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Commission considers a house by other name

Tuesday, October 17, 2017 by Elizabeth Pagano

Much like Tara and Wuthering Heights, historic homes in Austin have names of their own. But a recent bid for immortality on Judges Hill at the Historic Landmark Commission revealed the naming process might stand to have a few established parameters.

At the Sept. 25 meeting of the commission, Mo Olian requested to have his name added to the name of his house at 1600 Rio Grande St., changing its official moniker from the “Ruggles-Smith House” to the “Ruggles-Smith-Olian House.”

The renaming of the house would set a precedent in the city, as it would be the first time a home was named after its current owner. Historic Preservation Officer Steve Sadowsky explained that there was no real established procedure for naming (or renaming) a historic home in the commission’s bylaws.

“To be perfectly honest, when we have new cases that come forward, I’m the one who names them,” he said. “I have just always followed the convention that we’ve had: the first owner and then the most significant person or persons associated with it.”

Olian clarified that he hoped to have his name added to the name of his home, but “wasn’t willing to go that far” to fit in with the previous tradition.

“If I need to be deceased to have it renamed, maybe we’ll postpone it,” he said.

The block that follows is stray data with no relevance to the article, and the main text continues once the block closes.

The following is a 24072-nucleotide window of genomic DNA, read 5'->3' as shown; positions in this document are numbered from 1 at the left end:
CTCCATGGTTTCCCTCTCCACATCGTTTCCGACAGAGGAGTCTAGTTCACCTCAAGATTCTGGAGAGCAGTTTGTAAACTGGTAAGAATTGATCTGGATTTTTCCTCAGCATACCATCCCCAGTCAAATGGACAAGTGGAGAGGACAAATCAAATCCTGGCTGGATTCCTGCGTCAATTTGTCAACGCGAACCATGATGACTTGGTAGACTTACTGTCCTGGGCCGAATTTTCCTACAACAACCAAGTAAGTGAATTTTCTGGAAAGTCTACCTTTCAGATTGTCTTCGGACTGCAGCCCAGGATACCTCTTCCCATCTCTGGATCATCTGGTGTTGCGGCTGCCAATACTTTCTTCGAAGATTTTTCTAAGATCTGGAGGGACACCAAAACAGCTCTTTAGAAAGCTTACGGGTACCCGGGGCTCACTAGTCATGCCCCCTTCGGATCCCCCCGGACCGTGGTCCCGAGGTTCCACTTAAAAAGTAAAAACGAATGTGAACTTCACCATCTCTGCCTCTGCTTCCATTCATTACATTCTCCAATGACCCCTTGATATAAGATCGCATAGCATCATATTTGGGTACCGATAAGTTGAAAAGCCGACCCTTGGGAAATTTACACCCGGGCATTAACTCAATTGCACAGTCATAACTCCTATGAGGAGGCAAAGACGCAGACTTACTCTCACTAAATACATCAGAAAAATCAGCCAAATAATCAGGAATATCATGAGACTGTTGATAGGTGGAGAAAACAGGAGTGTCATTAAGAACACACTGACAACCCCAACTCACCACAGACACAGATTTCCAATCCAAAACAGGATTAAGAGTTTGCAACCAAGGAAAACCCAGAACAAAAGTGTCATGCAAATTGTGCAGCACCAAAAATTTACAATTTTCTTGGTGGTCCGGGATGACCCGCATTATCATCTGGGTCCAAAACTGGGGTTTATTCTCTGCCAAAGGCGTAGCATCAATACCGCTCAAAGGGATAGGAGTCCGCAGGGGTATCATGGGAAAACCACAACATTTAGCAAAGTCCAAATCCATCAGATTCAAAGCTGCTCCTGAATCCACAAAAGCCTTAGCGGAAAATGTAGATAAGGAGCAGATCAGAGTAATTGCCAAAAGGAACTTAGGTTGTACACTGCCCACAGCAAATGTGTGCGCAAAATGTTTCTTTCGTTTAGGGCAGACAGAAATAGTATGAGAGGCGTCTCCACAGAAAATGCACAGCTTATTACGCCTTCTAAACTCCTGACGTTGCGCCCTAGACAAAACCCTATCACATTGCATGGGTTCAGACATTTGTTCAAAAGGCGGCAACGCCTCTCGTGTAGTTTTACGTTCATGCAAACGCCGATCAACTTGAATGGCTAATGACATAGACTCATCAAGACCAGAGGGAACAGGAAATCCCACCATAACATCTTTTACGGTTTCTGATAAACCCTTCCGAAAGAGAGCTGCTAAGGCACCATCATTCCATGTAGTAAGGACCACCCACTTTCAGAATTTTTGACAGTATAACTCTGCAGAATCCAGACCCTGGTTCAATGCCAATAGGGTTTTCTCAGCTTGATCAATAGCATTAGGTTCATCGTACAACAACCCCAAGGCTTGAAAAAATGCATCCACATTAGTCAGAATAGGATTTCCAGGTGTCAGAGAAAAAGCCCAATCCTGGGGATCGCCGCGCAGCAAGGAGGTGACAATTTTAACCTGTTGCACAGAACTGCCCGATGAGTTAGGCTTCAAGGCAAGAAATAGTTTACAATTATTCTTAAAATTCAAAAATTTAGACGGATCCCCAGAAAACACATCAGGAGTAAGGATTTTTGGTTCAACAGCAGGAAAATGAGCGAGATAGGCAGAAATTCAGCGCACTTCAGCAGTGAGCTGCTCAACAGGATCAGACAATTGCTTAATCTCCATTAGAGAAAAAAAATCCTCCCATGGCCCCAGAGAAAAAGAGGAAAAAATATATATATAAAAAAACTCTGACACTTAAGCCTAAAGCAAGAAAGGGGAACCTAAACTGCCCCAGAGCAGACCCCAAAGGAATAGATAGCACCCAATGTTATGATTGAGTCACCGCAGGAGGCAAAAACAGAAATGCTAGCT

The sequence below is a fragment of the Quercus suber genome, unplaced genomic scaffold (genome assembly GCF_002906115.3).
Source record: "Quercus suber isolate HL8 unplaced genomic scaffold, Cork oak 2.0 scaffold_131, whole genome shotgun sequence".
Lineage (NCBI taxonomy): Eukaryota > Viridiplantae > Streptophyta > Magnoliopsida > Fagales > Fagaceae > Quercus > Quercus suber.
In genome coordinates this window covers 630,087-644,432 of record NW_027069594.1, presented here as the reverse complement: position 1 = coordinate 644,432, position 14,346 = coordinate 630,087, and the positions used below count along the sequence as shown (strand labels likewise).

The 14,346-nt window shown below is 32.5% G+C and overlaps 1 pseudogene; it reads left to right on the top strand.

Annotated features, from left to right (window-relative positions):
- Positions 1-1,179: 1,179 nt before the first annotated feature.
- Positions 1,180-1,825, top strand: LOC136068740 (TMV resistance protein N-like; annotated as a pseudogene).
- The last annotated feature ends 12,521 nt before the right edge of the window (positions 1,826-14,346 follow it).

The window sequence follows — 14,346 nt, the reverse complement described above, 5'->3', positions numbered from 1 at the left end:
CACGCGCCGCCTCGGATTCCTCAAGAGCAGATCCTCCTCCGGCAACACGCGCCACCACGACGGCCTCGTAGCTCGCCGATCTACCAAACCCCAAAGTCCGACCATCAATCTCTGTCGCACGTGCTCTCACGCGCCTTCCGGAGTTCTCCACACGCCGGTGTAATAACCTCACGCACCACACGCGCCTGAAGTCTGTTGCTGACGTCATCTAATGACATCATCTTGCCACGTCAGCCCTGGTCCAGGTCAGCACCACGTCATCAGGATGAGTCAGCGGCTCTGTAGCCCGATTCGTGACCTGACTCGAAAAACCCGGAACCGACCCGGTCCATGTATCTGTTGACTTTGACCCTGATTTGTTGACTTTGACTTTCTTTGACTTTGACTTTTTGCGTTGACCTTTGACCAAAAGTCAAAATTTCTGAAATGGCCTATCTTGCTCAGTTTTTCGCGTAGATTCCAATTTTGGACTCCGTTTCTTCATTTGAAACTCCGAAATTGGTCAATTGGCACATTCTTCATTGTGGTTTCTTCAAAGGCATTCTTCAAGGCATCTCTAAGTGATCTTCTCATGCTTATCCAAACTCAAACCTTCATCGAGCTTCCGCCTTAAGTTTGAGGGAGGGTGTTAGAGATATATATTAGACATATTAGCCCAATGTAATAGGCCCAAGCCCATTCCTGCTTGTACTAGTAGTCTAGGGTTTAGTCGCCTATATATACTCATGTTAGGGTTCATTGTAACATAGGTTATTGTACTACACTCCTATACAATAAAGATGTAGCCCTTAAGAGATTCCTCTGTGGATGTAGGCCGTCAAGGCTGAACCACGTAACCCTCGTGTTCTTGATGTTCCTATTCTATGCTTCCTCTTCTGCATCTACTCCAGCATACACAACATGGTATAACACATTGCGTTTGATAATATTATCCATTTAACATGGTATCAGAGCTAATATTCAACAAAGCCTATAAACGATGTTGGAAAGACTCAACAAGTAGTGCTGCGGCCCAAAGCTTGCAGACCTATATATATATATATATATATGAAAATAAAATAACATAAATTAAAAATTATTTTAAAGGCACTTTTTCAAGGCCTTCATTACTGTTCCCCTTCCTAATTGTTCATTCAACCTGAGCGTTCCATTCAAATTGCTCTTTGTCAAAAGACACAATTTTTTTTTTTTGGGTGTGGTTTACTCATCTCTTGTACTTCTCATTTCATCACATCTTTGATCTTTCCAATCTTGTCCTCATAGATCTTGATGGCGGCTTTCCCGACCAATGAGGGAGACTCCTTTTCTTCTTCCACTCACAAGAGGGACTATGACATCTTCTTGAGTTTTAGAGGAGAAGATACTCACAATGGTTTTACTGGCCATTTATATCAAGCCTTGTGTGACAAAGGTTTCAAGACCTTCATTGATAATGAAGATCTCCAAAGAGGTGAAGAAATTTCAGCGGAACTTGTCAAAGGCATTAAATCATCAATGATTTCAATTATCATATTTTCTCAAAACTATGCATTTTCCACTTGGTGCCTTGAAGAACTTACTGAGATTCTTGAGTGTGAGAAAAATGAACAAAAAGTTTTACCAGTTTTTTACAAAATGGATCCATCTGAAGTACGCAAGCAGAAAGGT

Olian has owned the home since 1974 and city staff describes him as a “steady steward” of the property who was once student body president at the University of Texas. Olian applied for historic zoning in 1989, and the agenda backup for his bid to rename the house notes, “He has owned the house for fully one-third of the history of the house, and has demonstrated significance in Austin’s history.”

Chair Mary Jo Galindo told Olian that she appreciated his stewardship of the building. “It’s iconic, I know it well,” she said.

Commissioner Terri Myers, however, had some reservations about moving forward with a renaming on the spot. She noted that the city does not consider homes for historic zoning until they are 50 years old, and wondered aloud about whether a similar criteria should apply to naming historic buildings.

“I just don’t feel comfortable renaming the house when the owner for whom it’s being named didn’t own it during the period of significance, which ended in 1968,” said Myers, who instead made a motion to refer the issue to the commission’s operations committee for further deliberations.

Sadowsky said that, usually, the people honored were associated with the home 50 or more years ago, though he admitted he wasn’t sure if there was a reason for that tradition. This renaming, he said, was an opportunity to address the unwritten policy.

Commissioners voted unanimously to postpone the case, which will be heard again on Oct. 23, with a recommendation from the committee.

Photo via LinkedIn.

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